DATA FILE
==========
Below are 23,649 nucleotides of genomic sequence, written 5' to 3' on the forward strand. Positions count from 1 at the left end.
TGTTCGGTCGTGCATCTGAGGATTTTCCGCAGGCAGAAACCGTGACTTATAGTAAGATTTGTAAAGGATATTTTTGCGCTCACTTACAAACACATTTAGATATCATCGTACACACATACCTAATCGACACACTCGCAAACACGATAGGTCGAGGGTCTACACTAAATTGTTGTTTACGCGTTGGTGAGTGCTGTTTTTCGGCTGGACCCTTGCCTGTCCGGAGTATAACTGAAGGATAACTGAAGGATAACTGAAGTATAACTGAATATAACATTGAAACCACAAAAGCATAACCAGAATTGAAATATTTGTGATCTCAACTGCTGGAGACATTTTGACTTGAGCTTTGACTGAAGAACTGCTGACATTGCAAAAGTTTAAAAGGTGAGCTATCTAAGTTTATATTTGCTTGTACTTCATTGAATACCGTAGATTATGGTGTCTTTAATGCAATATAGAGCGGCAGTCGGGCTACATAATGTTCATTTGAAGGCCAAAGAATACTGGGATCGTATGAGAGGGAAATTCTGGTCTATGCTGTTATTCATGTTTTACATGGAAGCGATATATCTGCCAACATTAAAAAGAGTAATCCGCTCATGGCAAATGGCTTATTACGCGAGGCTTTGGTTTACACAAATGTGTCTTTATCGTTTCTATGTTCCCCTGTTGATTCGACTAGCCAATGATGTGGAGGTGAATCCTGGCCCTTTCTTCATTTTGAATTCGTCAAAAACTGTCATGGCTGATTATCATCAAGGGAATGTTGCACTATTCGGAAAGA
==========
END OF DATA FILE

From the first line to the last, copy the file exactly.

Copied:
Below are 23,649 nucleotides of genomic sequence, written 5' to 3' on the forward strand. Positions count from 1 at the left end.
TGTTCGGTCGTGCATCTGAGGATTTTCCGCAGGCAGAAACCGTGACTTATAGTAAGATTTGTAAAGGATATTTTTGCGCTCACTTACAAACACATTTAGATATCATCGTACACACATACCTAATCGACACACTCGCAAACACGATAGGTCGAGGGTCTACACTAAATTGTTGTTTACGCGTTGGTGAGTGCTGTTTTTCGGCTGGACCCTTGCCTGTCCGGAGTATAACTGAAGGATAACTGAAGGATAACTGAAGTATAACTGAATATAACATTGAAACCACAAAAGCATAACCAGAATTGAAATATTTGTGATCTCAACTGCTGGAGACATTTTGACTTGAGCTTTGACTGAAGAACTGCTGACATTGCAAAAGTTTAAAAGGTGAGCTATCTAAGTTTATATTTGCTTGTACTTCATTGAATACCGTAGATTATGGTGTCTTTAATGCAATATAGAGCGGCAGTCGGGCTACATAATGTTCATTTGAAGGCCAAAGAATACTGGGATCGTATGAGAGGGAAATTCTGGTCTATGCTGTTATTCATGTTTTACATGGAAGCGATATATCTGCCAACATTAAAAAGAGTAATCCGCTCATGGCAAATGGCTTATTACGCGAGGCTTTGGTTTACACAAATGTGTCTTTATCGTTTCTATGTTCCCCTGTTGATTCGACTAGCCAATGATGTGGAGGTGAATCCTGGCCCTTTCTTCATTTTGAATTCGTCAAAAACTGTCATGGCTGATTATCATCAAGGGAATGTTGCACTATTCGGAAAGA